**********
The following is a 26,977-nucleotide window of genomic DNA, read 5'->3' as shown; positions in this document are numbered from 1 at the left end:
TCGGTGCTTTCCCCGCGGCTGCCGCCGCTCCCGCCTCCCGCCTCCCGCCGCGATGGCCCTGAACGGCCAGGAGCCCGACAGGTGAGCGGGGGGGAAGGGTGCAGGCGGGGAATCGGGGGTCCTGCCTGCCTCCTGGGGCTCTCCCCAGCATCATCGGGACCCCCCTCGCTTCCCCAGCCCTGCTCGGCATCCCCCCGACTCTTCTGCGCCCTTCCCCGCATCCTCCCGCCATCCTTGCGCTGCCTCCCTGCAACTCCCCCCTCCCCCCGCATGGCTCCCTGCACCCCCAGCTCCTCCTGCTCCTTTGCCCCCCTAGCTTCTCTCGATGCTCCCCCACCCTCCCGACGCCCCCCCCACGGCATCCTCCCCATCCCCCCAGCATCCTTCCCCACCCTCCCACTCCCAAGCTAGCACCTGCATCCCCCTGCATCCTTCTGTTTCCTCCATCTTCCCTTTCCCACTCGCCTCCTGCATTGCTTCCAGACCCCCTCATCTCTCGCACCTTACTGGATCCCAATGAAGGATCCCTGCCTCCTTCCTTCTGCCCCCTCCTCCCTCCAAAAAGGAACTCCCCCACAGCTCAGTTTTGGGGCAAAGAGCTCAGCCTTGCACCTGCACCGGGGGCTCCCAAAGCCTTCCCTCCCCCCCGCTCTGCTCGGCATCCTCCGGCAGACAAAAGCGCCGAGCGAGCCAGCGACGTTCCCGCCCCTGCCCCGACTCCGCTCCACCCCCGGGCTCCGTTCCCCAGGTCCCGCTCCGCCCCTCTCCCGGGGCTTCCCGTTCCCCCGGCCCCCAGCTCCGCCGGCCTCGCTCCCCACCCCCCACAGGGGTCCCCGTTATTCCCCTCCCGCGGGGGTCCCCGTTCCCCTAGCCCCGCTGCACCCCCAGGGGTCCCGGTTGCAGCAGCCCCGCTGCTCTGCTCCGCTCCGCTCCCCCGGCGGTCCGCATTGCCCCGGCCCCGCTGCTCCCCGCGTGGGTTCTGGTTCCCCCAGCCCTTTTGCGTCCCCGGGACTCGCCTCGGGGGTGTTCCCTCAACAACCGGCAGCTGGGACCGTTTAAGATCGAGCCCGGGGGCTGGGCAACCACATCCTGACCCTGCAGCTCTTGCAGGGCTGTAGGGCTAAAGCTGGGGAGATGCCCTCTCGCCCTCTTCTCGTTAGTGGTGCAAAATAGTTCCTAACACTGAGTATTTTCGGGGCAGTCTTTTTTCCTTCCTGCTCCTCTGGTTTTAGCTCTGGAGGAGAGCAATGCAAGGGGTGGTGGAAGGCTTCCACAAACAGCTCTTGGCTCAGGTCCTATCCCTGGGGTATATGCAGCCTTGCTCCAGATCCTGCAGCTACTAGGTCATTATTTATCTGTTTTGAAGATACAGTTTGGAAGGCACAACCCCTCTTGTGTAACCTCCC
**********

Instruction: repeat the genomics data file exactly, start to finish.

The following is a 26,977-nucleotide window of genomic DNA, read 5'->3' as shown; positions in this document are numbered from 1 at the left end:
TCGGTGCTTTCCCCGCGGCTGCCGCCGCTCCCGCCTCCCGCCTCCCGCCGCGATGGCCCTGAACGGCCAGGAGCCCGACAGGTGAGCGGGGGGGAAGGGTGCAGGCGGGGAATCGGGGGTCCTGCCTGCCTCCTGGGGCTCTCCCCAGCATCATCGGGACCCCCCTCGCTTCCCCAGCCCTGCTCGGCATCCCCCCGACTCTTCTGCGCCCTTCCCCGCATCCTCCCGCCATCCTTGCGCTGCCTCCCTGCAACTCCCCCCTCCCCCCGCATGGCTCCCTGCACCCCCAGCTCCTCCTGCTCCTTTGCCCCCCTAGCTTCTCTCGATGCTCCCCCACCCTCCCGACGCCCCCCCCACGGCATCCTCCCCATCCCCCCAGCATCCTTCCCCACCCTCCCACTCCCAAGCTAGCACCTGCATCCCCCTGCATCCTTCTGTTTCCTCCATCTTCCCTTTCCCACTCGCCTCCTGCATTGCTTCCAGACCCCCTCATCTCTCGCACCTTACTGGATCCCAATGAAGGATCCCTGCCTCCTTCCTTCTGCCCCCTCCTCCCTCCAAAAAGGAACTCCCCCACAGCTCAGTTTTGGGGCAAAGAGCTCAGCCTTGCACCTGCACCGGGGGCTCCCAAAGCCTTCCCTCCCCCCCGCTCTGCTCGGCATCCTCCGGCAGACAAAAGCGCCGAGCGAGCCAGCGACGTTCCCGCCCCTGCCCCGACTCCGCTCCACCCCCGGGCTCCGTTCCCCAGGTCCCGCTCCGCCCCTCTCCCGGGGCTTCCCGTTCCCCCGGCCCCCAGCTCCGCCGGCCTCGCTCCCCACCCCCCACAGGGGTCCCCGTTATTCCCCTCCCGCGGGGGTCCCCGTTCCCCTAGCCCCGCTGCACCCCCAGGGGTCCCGGTTGCAGCAGCCCCGCTGCTCTGCTCCGCTCCGCTCCCCCGGCGGTCCGCATTGCCCCGGCCCCGCTGCTCCCCGCGTGGGTTCTGGTTCCCCCAGCCCTTTTGCGTCCCCGGGACTCGCCTCGGGGGTGTTCCCTCAACAACCGGCAGCTGGGACCGTTTAAGATCGAGCCCGGGGGCTGGGCAACCACATCCTGACCCTGCAGCTCTTGCAGGGCTGTAGGGCTAAAGCTGGGGAGATGCCCTCTCGCCCTCTTCTCGTTAGTGGTGCAAAATAGTTCCTAACACTGAGTATTTTCGGGGCAGTCTTTTTTCCTTCCTGCTCCTCTGGTTTTAGCTCTGGAGGAGAGCAATGCAAGGGGTGGTGGAAGGCTTCCACAAACAGCTCTTGGCTCAGGTCCTATCCCTGGGGTATATGCAGCCTTGCTCCAGATCCTGCAGCTACTAGGTCATTATTTATCTGTTTTGAAGATACAGTTTGGAAGGCACAACCCCTCTTGTGTAACCTCCC